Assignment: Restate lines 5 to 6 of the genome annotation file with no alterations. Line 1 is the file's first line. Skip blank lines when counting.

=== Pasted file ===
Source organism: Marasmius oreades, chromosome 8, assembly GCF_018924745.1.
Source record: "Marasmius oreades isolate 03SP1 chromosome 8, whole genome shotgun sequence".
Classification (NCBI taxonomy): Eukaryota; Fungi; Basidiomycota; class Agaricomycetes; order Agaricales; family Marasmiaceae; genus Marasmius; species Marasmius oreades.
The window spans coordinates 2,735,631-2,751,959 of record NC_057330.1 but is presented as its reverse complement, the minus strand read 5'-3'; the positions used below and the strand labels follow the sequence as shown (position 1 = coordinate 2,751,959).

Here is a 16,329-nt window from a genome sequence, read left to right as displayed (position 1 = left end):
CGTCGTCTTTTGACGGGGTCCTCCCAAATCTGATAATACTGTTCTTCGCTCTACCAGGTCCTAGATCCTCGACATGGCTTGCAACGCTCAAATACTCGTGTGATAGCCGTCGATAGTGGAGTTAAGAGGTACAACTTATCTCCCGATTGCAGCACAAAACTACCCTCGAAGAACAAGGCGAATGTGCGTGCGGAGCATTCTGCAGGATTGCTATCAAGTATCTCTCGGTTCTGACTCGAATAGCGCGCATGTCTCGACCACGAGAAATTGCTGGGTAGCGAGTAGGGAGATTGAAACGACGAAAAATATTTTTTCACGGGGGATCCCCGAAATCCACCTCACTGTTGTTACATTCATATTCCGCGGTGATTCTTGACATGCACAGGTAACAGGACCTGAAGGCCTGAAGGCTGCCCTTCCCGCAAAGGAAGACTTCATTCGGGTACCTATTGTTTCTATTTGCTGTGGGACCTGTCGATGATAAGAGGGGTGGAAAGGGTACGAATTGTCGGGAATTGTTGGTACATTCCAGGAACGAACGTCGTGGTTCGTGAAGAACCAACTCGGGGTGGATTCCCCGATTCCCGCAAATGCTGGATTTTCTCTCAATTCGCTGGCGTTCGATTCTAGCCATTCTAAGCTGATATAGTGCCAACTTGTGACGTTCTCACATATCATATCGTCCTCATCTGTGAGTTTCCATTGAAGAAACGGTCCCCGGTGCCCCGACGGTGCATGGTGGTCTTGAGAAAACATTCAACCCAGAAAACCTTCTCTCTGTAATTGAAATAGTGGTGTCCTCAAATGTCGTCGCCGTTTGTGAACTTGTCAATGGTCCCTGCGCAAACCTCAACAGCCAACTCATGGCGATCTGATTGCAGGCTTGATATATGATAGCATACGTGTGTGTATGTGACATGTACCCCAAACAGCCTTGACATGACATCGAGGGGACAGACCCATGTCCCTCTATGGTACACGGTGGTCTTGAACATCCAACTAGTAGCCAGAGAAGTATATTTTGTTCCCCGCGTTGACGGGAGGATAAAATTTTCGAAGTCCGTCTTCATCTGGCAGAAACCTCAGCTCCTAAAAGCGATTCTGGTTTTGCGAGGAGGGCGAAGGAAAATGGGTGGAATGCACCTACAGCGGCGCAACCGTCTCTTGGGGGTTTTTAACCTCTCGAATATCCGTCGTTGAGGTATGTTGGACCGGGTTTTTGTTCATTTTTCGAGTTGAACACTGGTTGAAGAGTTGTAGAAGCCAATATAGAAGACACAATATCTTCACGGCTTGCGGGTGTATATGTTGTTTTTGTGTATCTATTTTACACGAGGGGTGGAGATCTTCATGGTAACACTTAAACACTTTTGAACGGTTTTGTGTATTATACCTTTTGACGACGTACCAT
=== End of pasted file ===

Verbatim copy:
Here is a 16,329-nt window from a genome sequence, read left to right as displayed (position 1 = left end):
CGTCGTCTTTTGACGGGGTCCTCCCAAATCTGATAATACTGTTCTTCGCTCTACCAGGTCCTAGATCCTCGACATGGCTTGCAACGCTCAAATACTCGTGTGATAGCCGTCGATAGTGGAGTTAAGAGGTACAACTTATCTCCCGATTGCAGCACAAAACTACCCTCGAAGAACAAGGCGAATGTGCGTGCGGAGCATTCTGCAGGATTGCTATCAAGTATCTCTCGGTTCTGACTCGAATAGCGCGCATGTCTCGACCACGAGAAATTGCTGGGTAGCGAGTAGGGAGATTGAAACGACGAAAAATATTTTTTCACGGGGGATCCCCGAAATCCACCTCACTGTTGTTACATTCATATTCCGCGGTGATTCTTGACATGCACAGGTAACAGGACCTGAAGGCCTGAAGGCTGCCCTTCCCGCAAAGGAAGACTTCATTCGGGTACCTATTGTTTCTATTTGCTGTGGGACCTGTCGATGATAAGAGGGGTGGAAAGGGTACGAATTGTCGGGAATTGTTGGTACATTCCAGGAACGAACGTCGTGGTTCGTGAAGAACCAACTCGGGGTGGATTCCCCGATTCCCGCAAATGCTGGATTTTCTCTCAATTCGCTGGCGTTCGATTCTAGCCATTCTAAGCTGATATAGTGCCAACTTGTGACGTTCTCACATATCATATCGTCCTCATCTGTGAGTTTCCATTGAAGAAACGGTCCCCGGTGCCCCGACGGTGCATGGTGGTCTTGAGAAAACATTCAACCCAGAAAACCTTCTCTCTGTAATTGAAATAGTGGTGTCCTCAAATGTCGTCGCCGTTTGTGAACTTGTCAATGGTCCCTGCGCAAACCTCAACAGCCAACTCATGGCGATCTGATTGCAGGCTTGATATATGATAGCATACGTGTGTGTATGTGACATGTACCCCAAACAGCCTTGACATGACATCGAGGGGACAGACCCATGTCCCTCTATGGTACACGGTGGTCTTGAACATCCAACTAGTAGCCAGAGAAGTATATTTTGTTCCCCGCGTTGACGGGAGGATAAAATTTTCGAAGTCCGTCTTCATCTGGCAGAAACCTCAGCTCCTAAAAGCGATTCTGGTTTTGCGAGGAGGGCGAAGGAAAATGGGTGGAATGCACCTACAGCGGCGCAACCGTCTCTTGGGGGTTTTTAACCTCTCGAATATCCGTCGTTGAGGTATGTTGGACCGGGTTTTTGTTCATTTTTCGAGTTGAACACTGGTTGAAGAGTTGTAGAAGCCAATATAGAAGACACAATATCTTCACGGCTTGCGGGTGTATATGTTGTTTTTGTGTATCTATTTTACACGAGGGGTGGAGATCTTCATGGTAACACTTAAACACTTTTGAACGGTTTTGTGTATTATACCTTTTGACGACGTACCAT